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Diagnosis and Treatment of Primary Aldosteronism in 2017: Did We Achieve Our Goals?
received 17 October 2017
accepted 18 October 2017
04 December 2017 (online)
For many decades primary aldosteronism (PA) was dismissed as a rare endocrine condition, but is nowadays widely accepted as the most frequent endocrine cause of hypertension, largely due to the widespread use of the aldosterone-to-renin ratio as a screening test. With a prevalence of 5% of hypertensive subjects in primary care and 10% of hypertensives in referral centers, screening strategies should be extended to designated risk populations, as suggested by several recent national and international guidelines   . Primary aldosteronism is highly prevalent in patients with sleep apnea, resistant hypertension (10–30%), and patients with hypokalemic hypertension (>60%). With a growing awareness of the cardiovascular and metabolic comorbidities of sustained aldosterone hypersecretion    , and the possibility of reversing these consequences through early detection and therapy , the diagnosis of PA should be timely.
Besides rare familial forms, unilateral adrenal hyperplasia and aldosterone-producing carcinoma, the two main causes of PA are aldosterone producing adenoma and idiopathic bilateral adrenal hyperplasia, which account for more than 95% of all cases of this disorder. Although there has been significant progress in understanding of the pathophysiology of PA, the accuracy of diagnostic tests and the outcome of various therapeutic measures, there are still many areas of uncertainty. This may be the main reason why care for patients with suspected PA is still in the hands of specialists: highly trained endocrinologists and hypertension specialists who diagnose PA, highly specialized radiologists who facilitate subtype differentiation, and endocrine surgeons who perform minimally invasive adrenalectomies in patients with PA .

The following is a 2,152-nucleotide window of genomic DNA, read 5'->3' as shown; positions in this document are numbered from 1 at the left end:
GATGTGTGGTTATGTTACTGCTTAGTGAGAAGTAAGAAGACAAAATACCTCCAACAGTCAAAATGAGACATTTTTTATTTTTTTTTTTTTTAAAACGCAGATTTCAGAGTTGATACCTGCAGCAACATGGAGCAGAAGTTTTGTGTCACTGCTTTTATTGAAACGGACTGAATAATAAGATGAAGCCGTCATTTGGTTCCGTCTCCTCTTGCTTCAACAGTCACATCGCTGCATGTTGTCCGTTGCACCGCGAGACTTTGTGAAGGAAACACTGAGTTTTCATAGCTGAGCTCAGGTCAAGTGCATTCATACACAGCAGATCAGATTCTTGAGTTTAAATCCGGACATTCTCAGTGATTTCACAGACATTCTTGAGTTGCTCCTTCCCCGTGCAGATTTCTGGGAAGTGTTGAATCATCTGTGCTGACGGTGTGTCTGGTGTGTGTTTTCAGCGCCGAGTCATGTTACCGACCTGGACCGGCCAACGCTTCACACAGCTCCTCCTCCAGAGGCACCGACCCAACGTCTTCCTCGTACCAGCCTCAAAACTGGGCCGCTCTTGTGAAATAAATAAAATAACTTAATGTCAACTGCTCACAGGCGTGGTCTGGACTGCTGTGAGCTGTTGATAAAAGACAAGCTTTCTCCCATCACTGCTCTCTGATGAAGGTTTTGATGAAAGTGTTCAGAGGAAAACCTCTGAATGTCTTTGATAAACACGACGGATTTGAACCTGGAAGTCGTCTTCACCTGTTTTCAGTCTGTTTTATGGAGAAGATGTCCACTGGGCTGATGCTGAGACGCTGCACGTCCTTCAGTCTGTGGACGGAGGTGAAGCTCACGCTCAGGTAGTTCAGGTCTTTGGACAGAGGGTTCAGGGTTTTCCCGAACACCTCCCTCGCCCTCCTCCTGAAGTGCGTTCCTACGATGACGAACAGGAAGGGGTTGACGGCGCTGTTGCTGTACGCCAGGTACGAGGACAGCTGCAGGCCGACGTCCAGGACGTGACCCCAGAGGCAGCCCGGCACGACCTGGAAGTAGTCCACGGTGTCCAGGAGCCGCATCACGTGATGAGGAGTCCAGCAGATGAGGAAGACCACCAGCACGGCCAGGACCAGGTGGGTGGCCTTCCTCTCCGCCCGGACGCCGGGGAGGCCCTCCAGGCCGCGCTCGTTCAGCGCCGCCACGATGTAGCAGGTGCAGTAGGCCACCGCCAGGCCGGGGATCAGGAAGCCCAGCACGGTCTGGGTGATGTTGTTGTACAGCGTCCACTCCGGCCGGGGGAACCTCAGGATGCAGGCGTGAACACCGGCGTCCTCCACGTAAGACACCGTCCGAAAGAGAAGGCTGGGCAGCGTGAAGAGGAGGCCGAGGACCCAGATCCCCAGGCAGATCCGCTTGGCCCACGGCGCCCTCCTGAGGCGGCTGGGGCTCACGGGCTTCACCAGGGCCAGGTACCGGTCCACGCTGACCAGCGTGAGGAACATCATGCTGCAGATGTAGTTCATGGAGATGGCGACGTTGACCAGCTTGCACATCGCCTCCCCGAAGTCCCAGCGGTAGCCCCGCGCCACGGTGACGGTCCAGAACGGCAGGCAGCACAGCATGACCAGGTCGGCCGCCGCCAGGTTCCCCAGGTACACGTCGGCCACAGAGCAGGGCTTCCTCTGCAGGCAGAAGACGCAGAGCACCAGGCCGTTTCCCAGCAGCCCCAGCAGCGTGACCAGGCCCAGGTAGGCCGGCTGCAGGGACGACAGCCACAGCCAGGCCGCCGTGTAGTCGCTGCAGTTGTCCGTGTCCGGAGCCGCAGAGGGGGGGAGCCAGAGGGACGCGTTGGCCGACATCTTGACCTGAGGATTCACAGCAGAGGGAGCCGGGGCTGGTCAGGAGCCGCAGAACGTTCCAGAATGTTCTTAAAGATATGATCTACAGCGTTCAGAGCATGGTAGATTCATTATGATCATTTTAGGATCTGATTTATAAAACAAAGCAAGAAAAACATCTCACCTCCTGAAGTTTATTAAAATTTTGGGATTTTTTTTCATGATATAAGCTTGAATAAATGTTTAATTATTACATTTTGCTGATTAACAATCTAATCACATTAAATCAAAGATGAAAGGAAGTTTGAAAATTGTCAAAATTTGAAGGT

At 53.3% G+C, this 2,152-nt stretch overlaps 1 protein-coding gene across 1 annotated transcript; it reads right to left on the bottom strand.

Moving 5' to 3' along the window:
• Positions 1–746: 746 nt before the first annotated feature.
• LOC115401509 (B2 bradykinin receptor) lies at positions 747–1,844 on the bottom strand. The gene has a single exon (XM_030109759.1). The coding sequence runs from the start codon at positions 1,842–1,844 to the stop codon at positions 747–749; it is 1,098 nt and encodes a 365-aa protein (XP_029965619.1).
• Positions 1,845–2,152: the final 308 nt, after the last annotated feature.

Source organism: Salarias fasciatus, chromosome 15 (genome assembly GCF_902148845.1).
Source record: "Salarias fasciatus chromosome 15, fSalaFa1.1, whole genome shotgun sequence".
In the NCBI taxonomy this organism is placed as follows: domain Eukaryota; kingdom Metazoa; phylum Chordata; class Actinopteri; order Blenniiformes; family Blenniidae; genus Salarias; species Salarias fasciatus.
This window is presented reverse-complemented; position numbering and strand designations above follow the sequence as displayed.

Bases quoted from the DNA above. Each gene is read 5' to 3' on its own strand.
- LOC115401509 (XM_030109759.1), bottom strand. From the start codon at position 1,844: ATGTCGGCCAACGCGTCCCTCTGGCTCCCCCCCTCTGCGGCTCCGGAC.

To advance the knowledge of PA and to discuss new concepts of diagnosis and treatment, since 2009 we have organized several highly focused symposia on Progress in Primary Aldosteronism. The participants at these meetings have always been specialists. The proceedings of these meetings have been published in special issues    of Hormone and Metabolic Research (2010, 2012, 2015) and in the European Journal of Endocrinology (2014) . The meetings continue to stimulate collaborative research initiatives, as recently the Outcomes after adrenalectomy for unilateral primary aldosteronism study . In 2017, we organized the fifth meeting of this series (PIPA-5), which was held from 3rd to 4th of July 2017 in the lecture hall of the Carl Friedrich von Siemens Foundation at the Nymphenburg castle. Owing to the special genius loci of the Foundation, and the spirit of more than 100 attending scientists from Germany, Europe and overseas, the meeting gave an excellent example of a successful, international, medium-sized disease-oriented symposium.
With the generous support of the Deutsche Forschungsgemeinschaft and the Carl Friedrich von Siemens Stiftung we were able to invite many of the internationally renowned researchers in the field. The present volume of Hormone and Metabolic Research is entirely dedicated to reviews based on PIPA-5 presentations. To avoid overlap with prior PIPA proceedings the current reviews focus on areas which can be considered as ‘hot topics’ or those which have not been recently covered. They are written by experts in their respective fields and include eleven invited articles summarizing main presentations given at the symposium.